The fact that gluten intolerance can create problems with the nervous system is not new news. The fact that gluten can create seizures is also not new. But it’s also a fact that it is new to most doctors, even those who are specialists of the nervous system.
Witness this true life story:
A mother contacted me who was herself a celiac. Prior to being diagnosed with celiac disease and eliminating gluten from her diet, she had seizures. Her seizures, along with a host of other problems, all disappeared on a gluten-free diet.
Fast forward to having children and she began to notice that her son would flutter his eyes oddly at times. As this worsened and she realized that it was not under his control, she moved forward to get a diagnosis. She took her son to many doctors and the agreed diagnosis was ‘absent seizures’. These used to be called petit mal seizures as opposed to grand mal seizures that are dramatic and more what most people think of when the word ‘seizure’ comes to mind.
Petit means small and grand means large in French, fyi…
Other than the diagnosis, no recommendation for cause nor cure was offered. A drug with dangerous side effects was the only ‘solution’ given to the mom and this was something she didn’t want to do. Citing her own health history as an example, the mother asked if celiac disease or gluten reactions could be causing the seizures in her child. Her question was met with degrees of distain or complete lack of interest by all the doctors she asked.
In frustration, the mother adopted a gluten-free diet for her son. Lo and behold, the seizures ceased, except when he ate gluten. Whether it was a mistake or outright cheating, the seizures did not return without gluten contamination occurring.
Armed with the data of her own ‘experiment’ in the matter, the mother again asked a neurologist about a link with gluten and her son’s seizures. Despite what seemed to be an obvious association, the neurologist categorically stated that there was no connection between gluten and her son’s seizures.
Does that make sense to you?
Even if you were unaware of research proving you wrong (which there is ample), wouldn’t you be curious enough about the association to look into whether any research existed? As a neurologist who frequently saw patients suffering with seizures, wouldn’t you be curious to see if there was any validity in this mother’s claim?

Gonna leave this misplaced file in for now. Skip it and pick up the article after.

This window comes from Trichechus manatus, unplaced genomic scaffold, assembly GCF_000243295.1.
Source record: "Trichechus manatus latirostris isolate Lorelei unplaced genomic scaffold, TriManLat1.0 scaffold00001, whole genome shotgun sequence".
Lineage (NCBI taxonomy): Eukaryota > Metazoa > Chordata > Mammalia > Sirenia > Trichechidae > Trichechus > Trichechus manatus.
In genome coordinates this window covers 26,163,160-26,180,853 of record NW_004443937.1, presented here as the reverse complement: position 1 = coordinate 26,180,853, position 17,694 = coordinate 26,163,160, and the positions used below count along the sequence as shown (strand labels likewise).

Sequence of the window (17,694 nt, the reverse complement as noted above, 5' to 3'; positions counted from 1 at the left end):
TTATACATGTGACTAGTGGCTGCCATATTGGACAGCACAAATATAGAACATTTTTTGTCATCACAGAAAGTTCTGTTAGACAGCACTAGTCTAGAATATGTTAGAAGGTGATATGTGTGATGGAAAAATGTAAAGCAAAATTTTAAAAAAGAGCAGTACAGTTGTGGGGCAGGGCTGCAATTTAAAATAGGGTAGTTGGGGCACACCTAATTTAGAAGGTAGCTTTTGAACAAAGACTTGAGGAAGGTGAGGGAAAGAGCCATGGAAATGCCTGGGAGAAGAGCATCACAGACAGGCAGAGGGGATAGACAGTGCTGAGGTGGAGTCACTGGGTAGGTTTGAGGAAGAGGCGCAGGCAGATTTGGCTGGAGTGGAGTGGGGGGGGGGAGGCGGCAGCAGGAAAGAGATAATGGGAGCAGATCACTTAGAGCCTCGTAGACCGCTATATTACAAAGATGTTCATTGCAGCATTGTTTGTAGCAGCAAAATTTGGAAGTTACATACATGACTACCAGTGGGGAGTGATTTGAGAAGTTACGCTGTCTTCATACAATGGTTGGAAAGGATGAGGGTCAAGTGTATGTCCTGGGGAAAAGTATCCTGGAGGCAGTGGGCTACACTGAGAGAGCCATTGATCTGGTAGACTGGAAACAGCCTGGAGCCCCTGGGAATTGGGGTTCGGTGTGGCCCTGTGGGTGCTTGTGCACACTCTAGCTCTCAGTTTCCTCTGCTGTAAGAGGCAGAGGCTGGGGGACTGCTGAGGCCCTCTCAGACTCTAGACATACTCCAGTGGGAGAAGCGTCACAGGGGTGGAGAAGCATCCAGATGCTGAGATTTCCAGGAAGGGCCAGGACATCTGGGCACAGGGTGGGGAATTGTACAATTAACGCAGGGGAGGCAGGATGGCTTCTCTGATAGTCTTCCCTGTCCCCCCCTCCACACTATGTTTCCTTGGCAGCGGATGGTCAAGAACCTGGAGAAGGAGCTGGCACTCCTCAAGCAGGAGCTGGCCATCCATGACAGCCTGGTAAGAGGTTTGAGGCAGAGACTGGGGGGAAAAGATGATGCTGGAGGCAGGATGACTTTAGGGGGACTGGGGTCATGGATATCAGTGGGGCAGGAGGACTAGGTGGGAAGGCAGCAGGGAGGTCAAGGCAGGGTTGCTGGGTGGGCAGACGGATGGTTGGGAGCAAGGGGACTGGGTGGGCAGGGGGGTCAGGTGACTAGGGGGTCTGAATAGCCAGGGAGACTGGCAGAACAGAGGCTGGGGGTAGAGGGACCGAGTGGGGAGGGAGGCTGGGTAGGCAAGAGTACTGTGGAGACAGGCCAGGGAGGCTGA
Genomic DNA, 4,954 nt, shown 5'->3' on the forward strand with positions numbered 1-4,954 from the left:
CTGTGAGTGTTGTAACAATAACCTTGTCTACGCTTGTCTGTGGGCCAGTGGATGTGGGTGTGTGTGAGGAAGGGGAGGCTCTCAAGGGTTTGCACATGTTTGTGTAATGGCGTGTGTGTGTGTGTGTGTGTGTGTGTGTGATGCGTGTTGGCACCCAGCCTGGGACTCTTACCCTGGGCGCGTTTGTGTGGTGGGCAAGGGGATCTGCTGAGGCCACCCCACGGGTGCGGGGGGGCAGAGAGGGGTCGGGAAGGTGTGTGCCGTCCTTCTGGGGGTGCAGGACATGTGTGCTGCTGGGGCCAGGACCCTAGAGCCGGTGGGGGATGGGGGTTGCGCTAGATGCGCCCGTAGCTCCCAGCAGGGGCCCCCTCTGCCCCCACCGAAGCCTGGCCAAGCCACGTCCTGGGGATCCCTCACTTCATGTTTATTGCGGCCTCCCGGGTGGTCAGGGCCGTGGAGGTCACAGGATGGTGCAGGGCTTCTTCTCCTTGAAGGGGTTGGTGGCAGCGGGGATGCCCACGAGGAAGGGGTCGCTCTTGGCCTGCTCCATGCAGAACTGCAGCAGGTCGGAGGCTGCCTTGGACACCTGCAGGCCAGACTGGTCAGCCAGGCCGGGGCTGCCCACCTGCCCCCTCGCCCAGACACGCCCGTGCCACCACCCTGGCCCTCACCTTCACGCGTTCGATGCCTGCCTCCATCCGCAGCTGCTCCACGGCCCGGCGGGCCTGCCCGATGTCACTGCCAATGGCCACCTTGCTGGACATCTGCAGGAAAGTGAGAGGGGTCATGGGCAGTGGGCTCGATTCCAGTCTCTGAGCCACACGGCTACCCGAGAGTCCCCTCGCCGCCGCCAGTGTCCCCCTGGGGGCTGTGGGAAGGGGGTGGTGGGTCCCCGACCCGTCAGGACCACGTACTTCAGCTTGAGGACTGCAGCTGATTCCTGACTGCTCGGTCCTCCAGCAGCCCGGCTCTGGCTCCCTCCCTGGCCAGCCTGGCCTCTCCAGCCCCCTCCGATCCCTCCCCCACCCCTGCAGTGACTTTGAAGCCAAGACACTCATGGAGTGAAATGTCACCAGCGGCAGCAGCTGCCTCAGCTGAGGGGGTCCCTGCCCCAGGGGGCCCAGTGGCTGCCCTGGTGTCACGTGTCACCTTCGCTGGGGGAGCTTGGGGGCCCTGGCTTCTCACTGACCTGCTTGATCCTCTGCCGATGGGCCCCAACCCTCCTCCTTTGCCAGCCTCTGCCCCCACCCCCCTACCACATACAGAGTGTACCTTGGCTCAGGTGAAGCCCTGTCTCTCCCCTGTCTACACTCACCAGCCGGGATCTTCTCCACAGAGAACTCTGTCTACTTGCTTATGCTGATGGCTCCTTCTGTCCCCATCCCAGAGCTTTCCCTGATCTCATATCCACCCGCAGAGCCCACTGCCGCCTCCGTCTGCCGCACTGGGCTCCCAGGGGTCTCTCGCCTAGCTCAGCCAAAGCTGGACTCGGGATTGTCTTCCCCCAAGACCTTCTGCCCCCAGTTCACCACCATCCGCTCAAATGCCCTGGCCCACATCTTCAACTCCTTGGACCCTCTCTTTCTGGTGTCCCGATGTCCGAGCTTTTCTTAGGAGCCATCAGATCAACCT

If it was your child what would you do?
Thankfully the mom found out about us on the internet and she and her son are coming to visit our destination clinic. Here we will confirm or deny gluten intolerance via a genetic test. This is the test of choice because it doesn't require a dangerous reintroduction of gluten in order to get an accurate result. We will also address the secondary effects association with gluten intolerance such as:
o Cross reactive foods
o Other food intolerances
o Health of the probiotic organisms in the gut
o Vitamin and enzyme deficiencies
o and more…
While I was grateful that the mother discovered us, it made me think how many other individuals, adults and children alike, are suffering needlessly from a condition such as seizures when a dietary change could eradicate the problem.
Do you know anyone with seizures? Please alert them to this data.
If you or someone you care about needs to improve their health please tell them about our free health analysis. They need only call us at 408-7633-0400.
I look forward to hearing from you.
To your good health,
Dr Vikki Petersen, DC, CCN
Founder of HealthNOW Medical Center
Co-author of “The Gluten Effect”
Author of the e-Book: “Gluten Intolerance – What you don’t know may be killing you!”
European Journal of Epilepsy, Vol 7, Issue 1. Pp 49-54. February 1998. ”Epilepsy, cerebral calcifications and clinical or subclinical coeliac disease. Course and follow up with gluten-free diet”